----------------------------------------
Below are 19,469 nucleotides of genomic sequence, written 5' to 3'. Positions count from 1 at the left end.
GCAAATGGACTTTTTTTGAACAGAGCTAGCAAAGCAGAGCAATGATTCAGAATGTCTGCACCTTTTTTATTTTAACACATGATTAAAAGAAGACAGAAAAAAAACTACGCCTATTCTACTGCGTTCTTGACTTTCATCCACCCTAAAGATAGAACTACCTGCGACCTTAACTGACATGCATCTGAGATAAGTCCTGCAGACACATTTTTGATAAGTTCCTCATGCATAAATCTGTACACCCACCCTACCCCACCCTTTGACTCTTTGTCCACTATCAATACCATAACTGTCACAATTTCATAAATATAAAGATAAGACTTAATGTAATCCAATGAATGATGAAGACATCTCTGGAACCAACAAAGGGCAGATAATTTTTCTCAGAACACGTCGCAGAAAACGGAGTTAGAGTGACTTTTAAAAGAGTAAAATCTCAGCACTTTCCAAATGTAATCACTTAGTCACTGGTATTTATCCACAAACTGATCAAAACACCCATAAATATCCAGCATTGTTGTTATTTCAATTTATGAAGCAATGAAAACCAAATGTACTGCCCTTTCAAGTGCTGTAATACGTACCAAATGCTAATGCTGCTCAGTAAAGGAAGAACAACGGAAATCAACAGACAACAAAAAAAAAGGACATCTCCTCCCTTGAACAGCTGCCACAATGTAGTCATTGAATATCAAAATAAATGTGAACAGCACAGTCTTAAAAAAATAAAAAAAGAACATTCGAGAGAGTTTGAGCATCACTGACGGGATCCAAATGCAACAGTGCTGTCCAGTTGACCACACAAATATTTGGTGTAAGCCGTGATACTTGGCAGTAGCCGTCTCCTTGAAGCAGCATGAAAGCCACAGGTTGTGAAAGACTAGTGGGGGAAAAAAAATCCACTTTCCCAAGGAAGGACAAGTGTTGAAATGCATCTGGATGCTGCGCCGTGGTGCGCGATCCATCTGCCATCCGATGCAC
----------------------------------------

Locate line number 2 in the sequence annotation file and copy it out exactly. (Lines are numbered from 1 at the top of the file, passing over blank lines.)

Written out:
GCAAATGGACTTTTTTTGAACAGAGCTAGCAAAGCAGAGCAATGATTCAGAATGTCTGCACCTTTTTTATTTTAACACATGATTAAAAGAAGACAGAAAAAAAACTACGCCTATTCTACTGCGTTCTTGACTTTCATCCACCCTAAAGATAGAACTACCTGCGACCTTAACTGACATGCATCTGAGATAAGTCCTGCAGACACATTTTTGATAAGTTCCTCATGCATAAATCTGTACACCCACCCTACCCCACCCTTTGACTCTTTGTCCACTATCAATACCATAACTGTCACAATTTCATAAATATAAAGATAAGACTTAATGTAATCCAATGAATGATGAAGACATCTCTGGAACCAACAAAGGGCAGATAATTTTTCTCAGAACACGTCGCAGAAAACGGAGTTAGAGTGACTTTTAAAAGAGTAAAATCTCAGCACTTTCCAAATGTAATCACTTAGTCACTGGTATTTATCCACAAACTGATCAAAACACCCATAAATATCCAGCATTGTTGTTATTTCAATTTATGAAGCAATGAAAACCAAATGTACTGCCCTTTCAAGTGCTGTAATACGTACCAAATGCTAATGCTGCTCAGTAAAGGAAGAACAACGGAAATCAACAGACAACAAAAAAAAAGGACATCTCCTCCCTTGAACAGCTGCCACAATGTAGTCATTGAATATCAAAATAAATGTGAACAGCACAGTCTTAAAAAAATAAAAAAAGAACATTCGAGAGAGTTTGAGCATCACTGACGGGATCCAAATGCAACAGTGCTGTCCAGTTGACCACACAAATATTTGGTGTAAGCCGTGATACTTGGCAGTAGCCGTCTCCTTGAAGCAGCATGAAAGCCACAGGTTGTGAAAGACTAGTGGGGGAAAAAAAATCCACTTTCCCAAGGAAGGACAAGTGTTGAAATGCATCTGGATGCTGCGCCGTGGTGCGCGATCCATCTGCCATCCGATGCAC